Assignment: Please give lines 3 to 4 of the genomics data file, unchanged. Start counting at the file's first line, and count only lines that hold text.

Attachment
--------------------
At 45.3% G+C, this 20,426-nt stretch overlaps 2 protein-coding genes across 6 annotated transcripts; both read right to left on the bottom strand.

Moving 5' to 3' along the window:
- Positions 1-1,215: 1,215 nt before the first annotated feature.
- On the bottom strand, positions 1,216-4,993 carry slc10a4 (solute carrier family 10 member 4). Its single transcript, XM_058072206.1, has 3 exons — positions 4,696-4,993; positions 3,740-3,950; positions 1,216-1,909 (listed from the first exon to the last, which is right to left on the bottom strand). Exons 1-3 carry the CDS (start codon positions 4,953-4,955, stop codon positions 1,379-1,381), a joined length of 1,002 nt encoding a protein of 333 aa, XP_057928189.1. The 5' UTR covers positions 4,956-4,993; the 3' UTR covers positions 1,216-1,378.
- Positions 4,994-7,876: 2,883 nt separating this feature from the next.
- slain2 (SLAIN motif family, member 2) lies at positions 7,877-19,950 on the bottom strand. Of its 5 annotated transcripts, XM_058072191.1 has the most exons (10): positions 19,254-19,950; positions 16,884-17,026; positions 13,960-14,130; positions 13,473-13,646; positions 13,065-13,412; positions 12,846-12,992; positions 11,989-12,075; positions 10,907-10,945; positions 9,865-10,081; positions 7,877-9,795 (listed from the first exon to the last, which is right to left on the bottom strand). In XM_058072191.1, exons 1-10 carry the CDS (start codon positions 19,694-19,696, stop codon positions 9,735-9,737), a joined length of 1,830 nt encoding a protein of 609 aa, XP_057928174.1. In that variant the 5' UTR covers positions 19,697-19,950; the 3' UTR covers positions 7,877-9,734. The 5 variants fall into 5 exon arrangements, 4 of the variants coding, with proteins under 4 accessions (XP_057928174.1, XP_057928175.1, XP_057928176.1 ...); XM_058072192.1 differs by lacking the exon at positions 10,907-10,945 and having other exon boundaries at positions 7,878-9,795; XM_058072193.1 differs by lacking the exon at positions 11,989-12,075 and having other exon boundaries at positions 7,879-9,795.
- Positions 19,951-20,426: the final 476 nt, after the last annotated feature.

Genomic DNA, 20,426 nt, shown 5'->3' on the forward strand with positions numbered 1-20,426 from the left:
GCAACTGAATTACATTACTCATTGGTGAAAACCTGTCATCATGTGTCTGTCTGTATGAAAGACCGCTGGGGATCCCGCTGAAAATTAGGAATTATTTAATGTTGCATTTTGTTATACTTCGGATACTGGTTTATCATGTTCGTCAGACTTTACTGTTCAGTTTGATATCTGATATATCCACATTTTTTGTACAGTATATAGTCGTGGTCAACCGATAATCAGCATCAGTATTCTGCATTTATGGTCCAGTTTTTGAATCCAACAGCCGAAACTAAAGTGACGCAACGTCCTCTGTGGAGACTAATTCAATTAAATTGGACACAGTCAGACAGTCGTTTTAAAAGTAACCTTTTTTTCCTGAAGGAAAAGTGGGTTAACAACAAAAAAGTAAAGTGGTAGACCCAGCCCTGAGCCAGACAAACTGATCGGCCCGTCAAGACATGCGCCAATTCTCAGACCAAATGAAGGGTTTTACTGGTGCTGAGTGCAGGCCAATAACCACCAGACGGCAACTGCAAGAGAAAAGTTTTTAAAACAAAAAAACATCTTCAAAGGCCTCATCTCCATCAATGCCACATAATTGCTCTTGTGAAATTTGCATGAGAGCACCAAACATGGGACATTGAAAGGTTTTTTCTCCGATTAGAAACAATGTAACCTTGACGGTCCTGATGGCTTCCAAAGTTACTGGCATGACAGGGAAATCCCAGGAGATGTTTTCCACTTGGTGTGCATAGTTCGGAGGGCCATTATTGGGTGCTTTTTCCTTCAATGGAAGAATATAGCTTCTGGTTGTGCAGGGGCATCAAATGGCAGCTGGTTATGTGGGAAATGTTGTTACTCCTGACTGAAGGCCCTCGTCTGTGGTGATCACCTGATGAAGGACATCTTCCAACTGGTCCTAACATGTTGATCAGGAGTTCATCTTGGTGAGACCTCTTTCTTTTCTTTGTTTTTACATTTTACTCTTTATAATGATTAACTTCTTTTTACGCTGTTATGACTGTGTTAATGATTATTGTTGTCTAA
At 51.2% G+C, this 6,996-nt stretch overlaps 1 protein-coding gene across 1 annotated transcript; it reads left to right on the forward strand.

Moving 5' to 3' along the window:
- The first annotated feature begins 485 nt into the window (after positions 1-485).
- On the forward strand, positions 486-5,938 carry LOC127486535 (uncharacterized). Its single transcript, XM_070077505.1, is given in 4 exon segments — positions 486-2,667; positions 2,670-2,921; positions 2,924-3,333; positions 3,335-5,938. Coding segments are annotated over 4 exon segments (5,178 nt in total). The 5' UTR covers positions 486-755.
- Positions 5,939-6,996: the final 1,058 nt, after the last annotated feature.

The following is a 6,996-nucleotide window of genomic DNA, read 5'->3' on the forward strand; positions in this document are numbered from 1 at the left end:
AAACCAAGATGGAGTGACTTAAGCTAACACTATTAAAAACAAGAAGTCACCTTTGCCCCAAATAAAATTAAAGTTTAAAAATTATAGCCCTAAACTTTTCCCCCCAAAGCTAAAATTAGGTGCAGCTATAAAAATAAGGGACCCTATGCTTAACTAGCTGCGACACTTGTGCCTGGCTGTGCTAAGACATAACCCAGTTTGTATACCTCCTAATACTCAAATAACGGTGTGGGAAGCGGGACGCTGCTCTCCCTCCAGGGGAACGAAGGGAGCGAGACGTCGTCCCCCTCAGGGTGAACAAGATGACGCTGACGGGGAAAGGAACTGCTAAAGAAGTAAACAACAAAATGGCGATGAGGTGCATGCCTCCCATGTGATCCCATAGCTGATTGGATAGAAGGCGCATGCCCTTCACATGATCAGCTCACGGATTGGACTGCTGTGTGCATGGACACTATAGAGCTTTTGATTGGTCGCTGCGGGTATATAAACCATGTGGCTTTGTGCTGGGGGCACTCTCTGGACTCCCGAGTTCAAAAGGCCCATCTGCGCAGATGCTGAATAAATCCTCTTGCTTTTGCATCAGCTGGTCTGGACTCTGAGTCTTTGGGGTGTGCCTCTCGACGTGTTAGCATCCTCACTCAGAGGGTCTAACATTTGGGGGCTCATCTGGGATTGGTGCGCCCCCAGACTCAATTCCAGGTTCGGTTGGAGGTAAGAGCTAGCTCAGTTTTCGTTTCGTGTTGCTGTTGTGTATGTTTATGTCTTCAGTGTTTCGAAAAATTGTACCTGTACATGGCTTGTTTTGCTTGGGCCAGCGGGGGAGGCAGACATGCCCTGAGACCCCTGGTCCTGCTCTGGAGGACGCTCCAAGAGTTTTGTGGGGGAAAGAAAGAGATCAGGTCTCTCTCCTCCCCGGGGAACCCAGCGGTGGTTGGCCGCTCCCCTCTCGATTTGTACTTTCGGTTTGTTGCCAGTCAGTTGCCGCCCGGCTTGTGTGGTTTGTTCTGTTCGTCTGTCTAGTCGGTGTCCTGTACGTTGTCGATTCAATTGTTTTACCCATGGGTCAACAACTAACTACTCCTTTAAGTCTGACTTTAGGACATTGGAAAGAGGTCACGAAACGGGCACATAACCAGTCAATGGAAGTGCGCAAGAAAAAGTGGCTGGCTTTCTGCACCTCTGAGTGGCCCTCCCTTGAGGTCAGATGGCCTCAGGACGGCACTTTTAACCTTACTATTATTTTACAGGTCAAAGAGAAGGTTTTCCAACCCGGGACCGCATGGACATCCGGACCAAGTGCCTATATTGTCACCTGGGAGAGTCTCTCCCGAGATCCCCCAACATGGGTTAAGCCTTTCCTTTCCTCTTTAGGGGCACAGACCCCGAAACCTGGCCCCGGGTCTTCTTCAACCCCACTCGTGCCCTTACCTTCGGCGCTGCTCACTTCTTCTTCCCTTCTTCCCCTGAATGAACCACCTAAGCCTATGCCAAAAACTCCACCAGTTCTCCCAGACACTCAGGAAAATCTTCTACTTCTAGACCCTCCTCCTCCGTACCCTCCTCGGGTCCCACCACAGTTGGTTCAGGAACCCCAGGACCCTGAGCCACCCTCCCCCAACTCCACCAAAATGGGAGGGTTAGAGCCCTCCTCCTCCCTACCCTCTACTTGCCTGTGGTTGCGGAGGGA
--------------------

- Positions 1-1,215: 1,215 nt before the first annotated feature.
- On the bottom strand, positions 1,216-4,993 carry slc10a4 (solute carrier family 10 member 4). Its single transcript, XM_058072206.1, has 3 exons — positions 4,696-4,993; positions 3,740-3,950; positions 1,216-1,909 (listed from the first exon to the last, which is right to left on the bottom strand). Exons 1-3 carry the CDS (start codon positions 4,953-4,955, stop codon positions 1,379-1,381), a joined length of 1,002 nt encoding a protein of 333 aa, XP_057928189.1. The 5' UTR covers positions 4,956-4,993; the 3' UTR covers positions 1,216-1,378.